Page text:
32-4 at 4, PgID 236.) The prosecutor never stated that, in
arresting Plaintiff, the Officers arrested the wrong person.
February 17, 2017, Plaintiff filed a five count complaint
against Defendants. The five counts are: (1) a federal claim
for violation of Plaintiff's Fourth Amendment rights due
to unreasonable seizure without probable cause; (2) a state
claim for false arrest and/or false imprisonment; (3) a state
claim for malicious prosecution; (4) a federal claim for
violation of Plaintiff's Fourth Amendment rights through
malicious prosecution; and (5) Monell violations
against Defendant City of Detroit.
filed this Motion for Summary Judgment on December 1, 2017.
Defendants state Plaintiff's arrest and detainment were
based on a facially valid warrant, that any claims against
the Officers should be dismissed because they are immune from
tort liability since they acted in good faith, and the
federal charges against them are due qualified immunity.
Defendants assert the claims against the City of Detroit
should be dismissed since no custom, policy, practice and/or
procedure is constitutionally arbitrary or deliberately
indifferent, such that it is egregious to the point of
"shocking the conscience."
Standard of Review
judgment is proper “if the movant shows that there is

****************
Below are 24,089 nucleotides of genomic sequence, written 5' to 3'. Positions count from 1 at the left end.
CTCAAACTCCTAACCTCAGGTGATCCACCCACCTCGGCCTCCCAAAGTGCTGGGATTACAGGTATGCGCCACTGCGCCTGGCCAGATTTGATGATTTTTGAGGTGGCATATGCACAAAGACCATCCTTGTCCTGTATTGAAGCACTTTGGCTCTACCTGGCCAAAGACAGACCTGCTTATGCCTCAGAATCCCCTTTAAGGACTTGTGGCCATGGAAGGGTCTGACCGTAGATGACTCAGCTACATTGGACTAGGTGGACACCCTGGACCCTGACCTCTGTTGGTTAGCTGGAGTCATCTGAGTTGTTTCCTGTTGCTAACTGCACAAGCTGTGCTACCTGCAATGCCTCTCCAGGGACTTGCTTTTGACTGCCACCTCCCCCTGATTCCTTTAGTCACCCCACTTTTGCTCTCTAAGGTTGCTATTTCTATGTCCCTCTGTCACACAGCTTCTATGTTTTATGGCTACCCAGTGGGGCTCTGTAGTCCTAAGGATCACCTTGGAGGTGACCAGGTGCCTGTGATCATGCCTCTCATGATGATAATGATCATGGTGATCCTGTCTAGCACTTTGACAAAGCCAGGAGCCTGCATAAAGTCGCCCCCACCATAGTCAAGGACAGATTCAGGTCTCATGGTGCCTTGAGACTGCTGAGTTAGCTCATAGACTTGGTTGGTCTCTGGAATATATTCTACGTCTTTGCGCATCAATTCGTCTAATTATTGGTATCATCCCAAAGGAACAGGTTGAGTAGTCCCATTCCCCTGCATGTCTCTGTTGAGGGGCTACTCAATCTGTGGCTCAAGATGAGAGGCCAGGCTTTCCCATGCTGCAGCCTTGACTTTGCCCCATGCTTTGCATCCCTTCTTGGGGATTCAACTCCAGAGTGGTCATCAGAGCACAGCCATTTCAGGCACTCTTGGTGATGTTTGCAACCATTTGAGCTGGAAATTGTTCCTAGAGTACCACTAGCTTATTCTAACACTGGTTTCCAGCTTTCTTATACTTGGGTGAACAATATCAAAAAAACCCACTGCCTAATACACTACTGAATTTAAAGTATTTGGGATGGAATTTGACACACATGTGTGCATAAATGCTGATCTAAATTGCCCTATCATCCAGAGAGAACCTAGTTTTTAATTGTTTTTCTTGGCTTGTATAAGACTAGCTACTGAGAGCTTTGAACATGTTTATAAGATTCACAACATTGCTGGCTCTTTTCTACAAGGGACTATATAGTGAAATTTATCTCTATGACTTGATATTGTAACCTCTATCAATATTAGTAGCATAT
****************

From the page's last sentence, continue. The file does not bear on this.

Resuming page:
no genuine dispute as to any material fact and the movant is
entitled to judgment as a matter of law.” Fed.R.Civ.P.
56(a). As the Supreme Court has explained, “the plain
language of Rule 56(c) mandates the entry of summary
judgment, after adequate time for discovery and upon motion,
against a party who fails to make a showing sufficient to
establish the existence of an element essential to that
party's case, and on which that party will bear the
burden of proof at trial.” Celotex Corp. v.
Catrett, 477 U.S. 317, 322 (1986).
deciding a motion brought under Rule 56, the Court must view
the evidence “in a light most favorable to the party
opposing the motion, giving that party the benefit of all
reasonable inferences.” Smith Wholesale Co. v. R.J.
Reynolds Tobacco Co., 477 F.3d 854, 861 (6th Cir. 2007).
Yet, the nonmoving party may not rely on bare allegations or
denials, but instead must support a claim of disputed facts
by “citing to particular parts of materials in the
record" as establishing that one or more material facts
are "genuinely disputed." Fed.R.Civ.P. 56(c)(1).
Finally, “[a] mere scintilla of evidence is
insufficient” to withstand a summary judgment motion;
rather, “there must be evidence on which the jury could
reasonably find for the non-moving party.” Smith
Wholesale, 477 F.3d at 861 (internal quotation marks and